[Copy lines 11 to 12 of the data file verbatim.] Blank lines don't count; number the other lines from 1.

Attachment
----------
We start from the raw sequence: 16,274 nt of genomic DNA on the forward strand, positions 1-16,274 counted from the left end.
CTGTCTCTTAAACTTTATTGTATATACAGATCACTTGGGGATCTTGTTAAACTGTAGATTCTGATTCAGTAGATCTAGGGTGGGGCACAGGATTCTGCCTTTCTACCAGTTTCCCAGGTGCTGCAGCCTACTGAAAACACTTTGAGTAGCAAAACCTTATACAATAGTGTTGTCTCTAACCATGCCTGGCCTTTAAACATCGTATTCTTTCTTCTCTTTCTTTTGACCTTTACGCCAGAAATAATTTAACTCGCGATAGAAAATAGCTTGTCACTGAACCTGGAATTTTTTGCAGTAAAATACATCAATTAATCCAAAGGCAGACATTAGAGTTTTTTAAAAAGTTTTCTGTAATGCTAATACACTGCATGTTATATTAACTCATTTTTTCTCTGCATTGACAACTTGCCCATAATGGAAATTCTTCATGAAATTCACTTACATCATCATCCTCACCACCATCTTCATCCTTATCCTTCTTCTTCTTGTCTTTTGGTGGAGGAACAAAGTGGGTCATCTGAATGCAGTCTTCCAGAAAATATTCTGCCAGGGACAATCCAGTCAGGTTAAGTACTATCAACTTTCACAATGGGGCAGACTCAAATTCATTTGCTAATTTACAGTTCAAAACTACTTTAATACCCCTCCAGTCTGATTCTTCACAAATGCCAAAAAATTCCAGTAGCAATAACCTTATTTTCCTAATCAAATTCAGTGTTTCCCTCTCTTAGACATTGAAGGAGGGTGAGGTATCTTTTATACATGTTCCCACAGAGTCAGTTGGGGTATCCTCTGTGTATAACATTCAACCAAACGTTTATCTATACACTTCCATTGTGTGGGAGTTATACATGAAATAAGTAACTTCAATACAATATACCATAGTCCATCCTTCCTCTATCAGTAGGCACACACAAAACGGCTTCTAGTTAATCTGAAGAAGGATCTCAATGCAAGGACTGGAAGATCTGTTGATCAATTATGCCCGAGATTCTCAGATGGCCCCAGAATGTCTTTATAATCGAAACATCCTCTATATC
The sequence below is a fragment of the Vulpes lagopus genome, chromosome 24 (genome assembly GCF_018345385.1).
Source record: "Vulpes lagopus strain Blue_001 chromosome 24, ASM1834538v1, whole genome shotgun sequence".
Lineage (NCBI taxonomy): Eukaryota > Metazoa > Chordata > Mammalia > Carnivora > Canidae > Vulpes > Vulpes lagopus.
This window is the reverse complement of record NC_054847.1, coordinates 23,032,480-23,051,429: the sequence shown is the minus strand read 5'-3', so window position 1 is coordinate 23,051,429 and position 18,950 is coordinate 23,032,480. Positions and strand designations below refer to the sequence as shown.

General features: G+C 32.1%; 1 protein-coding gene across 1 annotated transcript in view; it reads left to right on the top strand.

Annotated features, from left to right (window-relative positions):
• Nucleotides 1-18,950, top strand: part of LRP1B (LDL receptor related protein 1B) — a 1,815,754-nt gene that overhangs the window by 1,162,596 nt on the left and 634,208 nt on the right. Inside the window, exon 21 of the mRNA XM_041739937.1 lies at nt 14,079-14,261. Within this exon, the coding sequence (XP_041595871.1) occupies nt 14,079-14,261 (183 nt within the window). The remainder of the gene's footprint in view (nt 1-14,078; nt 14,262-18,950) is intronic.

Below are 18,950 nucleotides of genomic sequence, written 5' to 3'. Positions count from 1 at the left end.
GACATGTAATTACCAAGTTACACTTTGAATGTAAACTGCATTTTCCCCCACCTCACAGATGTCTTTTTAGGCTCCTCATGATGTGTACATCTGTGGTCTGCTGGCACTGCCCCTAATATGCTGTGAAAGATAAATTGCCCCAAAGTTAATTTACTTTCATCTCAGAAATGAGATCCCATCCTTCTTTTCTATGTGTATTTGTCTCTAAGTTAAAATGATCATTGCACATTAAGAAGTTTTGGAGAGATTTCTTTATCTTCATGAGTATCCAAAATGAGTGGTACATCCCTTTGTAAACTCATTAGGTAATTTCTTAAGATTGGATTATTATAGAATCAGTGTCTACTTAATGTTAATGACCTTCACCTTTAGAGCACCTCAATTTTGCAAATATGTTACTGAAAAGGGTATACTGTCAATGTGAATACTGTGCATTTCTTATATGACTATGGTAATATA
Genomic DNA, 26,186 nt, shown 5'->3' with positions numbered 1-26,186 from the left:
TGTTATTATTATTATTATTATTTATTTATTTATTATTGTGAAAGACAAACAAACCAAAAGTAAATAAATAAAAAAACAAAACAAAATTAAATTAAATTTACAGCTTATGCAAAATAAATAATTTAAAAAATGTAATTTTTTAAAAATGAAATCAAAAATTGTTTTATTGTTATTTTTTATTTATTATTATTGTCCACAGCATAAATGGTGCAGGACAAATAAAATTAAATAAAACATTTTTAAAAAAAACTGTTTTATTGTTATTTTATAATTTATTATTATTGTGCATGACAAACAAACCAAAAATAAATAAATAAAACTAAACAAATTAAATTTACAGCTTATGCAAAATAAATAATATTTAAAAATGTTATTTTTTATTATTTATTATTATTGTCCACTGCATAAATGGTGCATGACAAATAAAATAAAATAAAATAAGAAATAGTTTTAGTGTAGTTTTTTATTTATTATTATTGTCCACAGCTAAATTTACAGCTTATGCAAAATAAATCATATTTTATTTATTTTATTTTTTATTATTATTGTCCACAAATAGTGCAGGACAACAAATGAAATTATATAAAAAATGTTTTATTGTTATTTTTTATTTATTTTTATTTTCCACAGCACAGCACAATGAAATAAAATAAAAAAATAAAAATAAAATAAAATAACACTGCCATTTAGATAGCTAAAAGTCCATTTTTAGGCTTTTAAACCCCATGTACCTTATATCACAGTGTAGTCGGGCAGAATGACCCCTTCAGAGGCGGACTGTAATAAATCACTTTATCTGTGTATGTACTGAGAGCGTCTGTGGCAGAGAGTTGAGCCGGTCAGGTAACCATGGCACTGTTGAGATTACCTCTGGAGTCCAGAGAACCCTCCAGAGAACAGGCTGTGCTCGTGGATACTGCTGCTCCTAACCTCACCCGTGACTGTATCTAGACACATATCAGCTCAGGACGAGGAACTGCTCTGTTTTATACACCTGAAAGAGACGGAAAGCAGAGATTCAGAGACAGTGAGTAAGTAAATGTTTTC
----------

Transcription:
GACATGTAATTACCAAGTTACACTTTGAATGTAAACTGCATTTTCCCCCACCTCACAGATGTCTTTTTAGGCTCCTCATGATGTGTACATCTGTGGTCTGCTGGCACTGCCCCTAATATGCTGTGAAAGATAAATTGCCCCAAAGTTAATTTACTTTCATCTCAGAAATGAGATCCCATCCTTCTTTTCTATGTGTATTTGTCTCTAAGTTAAAATGATCATTGCACATTAAGAAGTTTTGGAGAGATTTCTTTATCTTCATGAGTATCCAAAATGAGTGGTACATCCCTTTGTAAACTCATTAGGTAATTTCTTAAGATTGGATTATTATAGAATCAGTGTCTACTTAATGTTAATGACCTTCACCTTTAGAGCACCTCAATTTTGCAAATATGTTACTGAAAAGGGTATACTGTCAATGTGAATACTGTGCATTTCTTATATGACTATGGTAATATA
Genomic DNA, 26,186 nt, shown 5'->3' with positions numbered 1-26,186 from the left: